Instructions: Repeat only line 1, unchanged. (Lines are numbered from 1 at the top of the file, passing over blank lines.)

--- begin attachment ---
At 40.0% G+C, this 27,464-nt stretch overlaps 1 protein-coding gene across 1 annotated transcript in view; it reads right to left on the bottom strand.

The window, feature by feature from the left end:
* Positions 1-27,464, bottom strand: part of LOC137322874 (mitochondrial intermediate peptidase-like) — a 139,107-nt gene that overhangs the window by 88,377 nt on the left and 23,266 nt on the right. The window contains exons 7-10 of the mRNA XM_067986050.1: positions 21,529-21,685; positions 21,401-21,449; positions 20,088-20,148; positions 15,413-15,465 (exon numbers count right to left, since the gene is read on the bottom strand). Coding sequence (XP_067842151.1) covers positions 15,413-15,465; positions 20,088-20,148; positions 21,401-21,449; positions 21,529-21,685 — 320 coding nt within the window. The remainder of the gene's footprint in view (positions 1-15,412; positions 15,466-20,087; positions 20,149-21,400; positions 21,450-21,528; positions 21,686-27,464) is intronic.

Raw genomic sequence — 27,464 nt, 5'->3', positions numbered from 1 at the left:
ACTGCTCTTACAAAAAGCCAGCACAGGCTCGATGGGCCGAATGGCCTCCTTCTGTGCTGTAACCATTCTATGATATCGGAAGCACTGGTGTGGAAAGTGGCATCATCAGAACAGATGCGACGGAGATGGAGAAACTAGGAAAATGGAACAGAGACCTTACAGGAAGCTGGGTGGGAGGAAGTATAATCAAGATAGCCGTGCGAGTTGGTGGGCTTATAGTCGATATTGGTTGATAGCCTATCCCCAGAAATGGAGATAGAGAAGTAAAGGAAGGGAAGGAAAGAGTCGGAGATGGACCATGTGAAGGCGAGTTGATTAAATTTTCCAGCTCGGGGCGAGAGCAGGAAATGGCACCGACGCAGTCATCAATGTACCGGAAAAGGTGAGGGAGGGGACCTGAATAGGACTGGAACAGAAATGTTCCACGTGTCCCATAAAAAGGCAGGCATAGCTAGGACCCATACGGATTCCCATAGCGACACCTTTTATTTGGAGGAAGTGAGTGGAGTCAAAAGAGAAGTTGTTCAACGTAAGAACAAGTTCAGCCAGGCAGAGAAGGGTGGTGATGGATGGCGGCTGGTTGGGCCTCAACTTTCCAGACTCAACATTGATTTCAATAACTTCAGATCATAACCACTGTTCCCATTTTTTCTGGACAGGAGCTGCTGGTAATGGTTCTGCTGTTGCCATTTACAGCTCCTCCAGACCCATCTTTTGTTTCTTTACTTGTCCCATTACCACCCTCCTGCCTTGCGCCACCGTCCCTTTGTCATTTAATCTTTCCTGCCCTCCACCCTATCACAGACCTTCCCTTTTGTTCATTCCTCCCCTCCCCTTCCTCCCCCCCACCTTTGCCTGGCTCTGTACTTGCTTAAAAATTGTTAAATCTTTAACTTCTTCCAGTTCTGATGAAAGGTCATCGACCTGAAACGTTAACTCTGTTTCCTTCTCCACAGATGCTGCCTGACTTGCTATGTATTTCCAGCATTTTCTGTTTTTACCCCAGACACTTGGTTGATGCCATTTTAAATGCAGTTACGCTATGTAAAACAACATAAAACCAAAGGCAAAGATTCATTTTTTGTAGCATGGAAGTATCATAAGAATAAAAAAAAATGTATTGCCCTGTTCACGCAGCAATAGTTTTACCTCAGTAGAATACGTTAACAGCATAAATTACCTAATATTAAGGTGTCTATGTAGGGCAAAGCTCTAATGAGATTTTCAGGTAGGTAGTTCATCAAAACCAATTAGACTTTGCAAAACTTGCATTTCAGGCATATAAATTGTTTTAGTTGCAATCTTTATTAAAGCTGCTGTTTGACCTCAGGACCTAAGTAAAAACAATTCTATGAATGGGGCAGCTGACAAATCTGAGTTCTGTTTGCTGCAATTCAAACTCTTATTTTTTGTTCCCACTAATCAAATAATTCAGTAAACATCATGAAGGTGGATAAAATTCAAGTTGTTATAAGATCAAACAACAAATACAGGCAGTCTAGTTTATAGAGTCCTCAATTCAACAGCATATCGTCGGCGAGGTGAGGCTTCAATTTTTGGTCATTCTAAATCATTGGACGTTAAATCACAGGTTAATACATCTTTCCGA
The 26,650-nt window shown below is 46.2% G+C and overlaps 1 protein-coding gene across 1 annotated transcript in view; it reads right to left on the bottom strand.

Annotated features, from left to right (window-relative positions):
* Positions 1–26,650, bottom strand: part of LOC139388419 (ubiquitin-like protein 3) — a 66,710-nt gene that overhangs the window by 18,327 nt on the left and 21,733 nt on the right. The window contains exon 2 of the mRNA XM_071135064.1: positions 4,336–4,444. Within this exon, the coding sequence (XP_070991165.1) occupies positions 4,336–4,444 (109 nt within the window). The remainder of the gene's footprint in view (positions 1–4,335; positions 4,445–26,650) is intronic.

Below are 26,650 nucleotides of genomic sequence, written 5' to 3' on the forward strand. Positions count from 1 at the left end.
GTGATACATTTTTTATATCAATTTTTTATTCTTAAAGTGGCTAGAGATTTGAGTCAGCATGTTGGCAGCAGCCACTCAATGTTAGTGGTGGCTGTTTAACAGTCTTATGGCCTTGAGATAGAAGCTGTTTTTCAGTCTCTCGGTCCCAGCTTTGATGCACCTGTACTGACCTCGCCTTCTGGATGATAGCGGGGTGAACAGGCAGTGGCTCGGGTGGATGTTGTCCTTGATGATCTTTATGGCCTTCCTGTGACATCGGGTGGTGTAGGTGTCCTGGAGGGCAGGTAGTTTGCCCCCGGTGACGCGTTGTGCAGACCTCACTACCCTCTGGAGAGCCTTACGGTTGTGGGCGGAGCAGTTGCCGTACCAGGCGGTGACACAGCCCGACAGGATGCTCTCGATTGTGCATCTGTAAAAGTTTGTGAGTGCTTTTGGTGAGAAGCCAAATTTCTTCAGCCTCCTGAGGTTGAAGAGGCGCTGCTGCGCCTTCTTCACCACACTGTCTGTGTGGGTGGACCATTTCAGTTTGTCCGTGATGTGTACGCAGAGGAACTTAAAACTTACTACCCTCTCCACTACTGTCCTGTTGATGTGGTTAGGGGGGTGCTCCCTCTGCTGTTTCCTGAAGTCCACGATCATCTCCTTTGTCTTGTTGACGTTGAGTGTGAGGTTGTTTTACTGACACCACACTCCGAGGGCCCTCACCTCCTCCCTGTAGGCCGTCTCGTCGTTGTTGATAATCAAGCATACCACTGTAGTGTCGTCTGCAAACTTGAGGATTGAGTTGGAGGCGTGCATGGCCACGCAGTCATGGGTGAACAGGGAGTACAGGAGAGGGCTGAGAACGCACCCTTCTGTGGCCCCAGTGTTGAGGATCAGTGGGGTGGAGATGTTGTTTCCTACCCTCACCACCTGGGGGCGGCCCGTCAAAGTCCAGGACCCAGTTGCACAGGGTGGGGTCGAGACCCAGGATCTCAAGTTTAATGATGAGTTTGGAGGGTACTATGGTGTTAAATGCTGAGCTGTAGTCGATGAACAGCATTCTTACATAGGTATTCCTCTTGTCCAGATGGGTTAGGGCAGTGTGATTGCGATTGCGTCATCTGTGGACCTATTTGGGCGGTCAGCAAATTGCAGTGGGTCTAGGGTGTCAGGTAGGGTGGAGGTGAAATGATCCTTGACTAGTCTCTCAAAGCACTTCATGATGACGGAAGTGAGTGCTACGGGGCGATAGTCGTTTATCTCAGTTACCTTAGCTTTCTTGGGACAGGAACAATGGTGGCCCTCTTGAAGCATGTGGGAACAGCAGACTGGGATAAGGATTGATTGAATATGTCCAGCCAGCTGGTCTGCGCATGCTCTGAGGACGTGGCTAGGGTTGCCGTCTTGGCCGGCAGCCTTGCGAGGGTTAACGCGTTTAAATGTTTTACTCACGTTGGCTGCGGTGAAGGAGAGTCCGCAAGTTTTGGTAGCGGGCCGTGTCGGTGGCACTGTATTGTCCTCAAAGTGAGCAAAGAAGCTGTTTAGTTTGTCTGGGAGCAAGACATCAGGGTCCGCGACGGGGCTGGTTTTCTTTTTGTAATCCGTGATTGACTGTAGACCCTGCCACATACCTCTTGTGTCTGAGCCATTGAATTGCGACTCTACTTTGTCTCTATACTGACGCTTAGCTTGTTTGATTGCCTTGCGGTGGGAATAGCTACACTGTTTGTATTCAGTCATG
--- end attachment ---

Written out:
At 40.0% G+C, this 27,464-nt stretch overlaps 1 protein-coding gene across 1 annotated transcript in view; it reads right to left on the bottom strand.